Stan says his father used the residue from the pellets in the water to spray the barn, and called it the "original white-washing.”
They heated their house with stoves located in three rooms of the home. To kindle the fires for their stoves Muzatko remembers picking up the corn cobs left from the pig feed and soaking them in kerosene.
To supplement the family larder, he says his family raised chickens for meat and eggs.
“Every year Mother ordered baby chicks and the mailman delivered them. She also raised chickens for a local hatchery. They brought out some special roosters for breeding to get the particular type they wanted.”
At the end of the week, everyone in the area traveled into Lodi on Saturday night. While there, his mother visited the grocery store where she traded eggs for other groceries. Rural customers brought a list to the counter and the store keeper fetched the items for them.
Stan remembers the grocer using as long pole to reach items on the high shelves. While his mother shopped, his dad stopped in at the bank and then played euchre at the tavern. The young fry were treated to a movie at the price of a 11 cent admission.
While growing up, Stan says he attended a one-room country school near the farm where there were only 3 in his graduating class. He describes the structure of the school as "unique", built of stone that was laid up and down rather than flat. The school has long since been converted into a private residence.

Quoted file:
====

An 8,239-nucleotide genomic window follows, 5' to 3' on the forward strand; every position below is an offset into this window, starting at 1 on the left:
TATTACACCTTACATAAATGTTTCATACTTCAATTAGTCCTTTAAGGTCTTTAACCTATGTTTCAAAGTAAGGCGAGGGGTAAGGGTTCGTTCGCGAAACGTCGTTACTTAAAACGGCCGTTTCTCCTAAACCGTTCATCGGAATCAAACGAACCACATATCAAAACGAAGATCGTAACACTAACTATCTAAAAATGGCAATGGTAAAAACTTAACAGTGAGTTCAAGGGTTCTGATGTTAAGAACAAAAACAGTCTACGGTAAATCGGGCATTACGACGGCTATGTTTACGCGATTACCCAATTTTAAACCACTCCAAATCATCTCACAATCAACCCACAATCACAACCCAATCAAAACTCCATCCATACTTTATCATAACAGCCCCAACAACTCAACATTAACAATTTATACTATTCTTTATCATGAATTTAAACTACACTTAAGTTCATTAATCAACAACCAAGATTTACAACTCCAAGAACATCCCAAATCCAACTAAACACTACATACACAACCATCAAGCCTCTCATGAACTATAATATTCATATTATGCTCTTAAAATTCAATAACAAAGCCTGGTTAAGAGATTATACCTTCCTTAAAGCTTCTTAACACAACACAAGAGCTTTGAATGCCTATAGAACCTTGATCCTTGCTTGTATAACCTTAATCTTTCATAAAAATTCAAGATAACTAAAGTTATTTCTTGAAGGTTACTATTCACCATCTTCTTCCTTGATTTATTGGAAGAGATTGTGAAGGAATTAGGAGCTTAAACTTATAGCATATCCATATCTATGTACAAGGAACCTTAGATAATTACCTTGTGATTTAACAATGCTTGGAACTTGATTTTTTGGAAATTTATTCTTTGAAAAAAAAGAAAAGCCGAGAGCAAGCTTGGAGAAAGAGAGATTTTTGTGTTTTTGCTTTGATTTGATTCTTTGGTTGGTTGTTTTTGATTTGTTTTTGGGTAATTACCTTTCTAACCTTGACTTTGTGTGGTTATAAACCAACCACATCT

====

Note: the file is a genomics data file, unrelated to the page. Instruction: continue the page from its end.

“My dad was 40 years old when I was born so he really needed my help,” he recalls. “He was good to me though. I went to Sauk City High School for a couple years and then to Lodi because I wanted to participate in school activities and their schedule fit that better. I think he would have liked me to be home but he let me do it.”
When Stan graduated from high school in 1948 he immediately joined his dad on the farm but only after his dad agreed to replace the horses with a tractor.
He and Margaret were married in 1952 and four years later they officially took over the farm.
The house on their farm was partially constructed of logs. It was equipped with a cistern pump in the kitchen but no running water, so their first remodeling task was to install a bathroom and running water.
Margaret had grown up on a farm at Waunakee so she was familiar with things like sewing with material from feed bags, butchering hogs and making sausage, and feeding a hungry threshing crew.
Six families worked together during the harvest season. Stan says as a child, his first job was to control the blower on the machine to build the straw stack according to the direction of the stackers on the ground.
“It had to be shaped just right so the water would run off,” he says. “When I got big enough I hauled bundles.”
Four of their 5 children were born on the farm that eventually wasn’t big enough to support their family. They decided to sell it and move to Walworth County where he managed a Girl Scout camp and later spent 10 years employed at Old World Wisconsin in maintenance.
Stan was also involved in the local community, serving as the chairman of the town board and as a member of the county board for ten years. He was also active in the local volunteer fire department and served an EMT.
“I’m glad we lived when we did,” he says.
Margaret agrees, “It was a wonderful life. On the farm we knew all our neighbors and people worked together. When we moved here, people thought we’d buy new furniture but I don’t care about that. My furnishings were just fine. We don’t need all the boards in this threshing table but it has a lot of memories and it’s good enough for us.”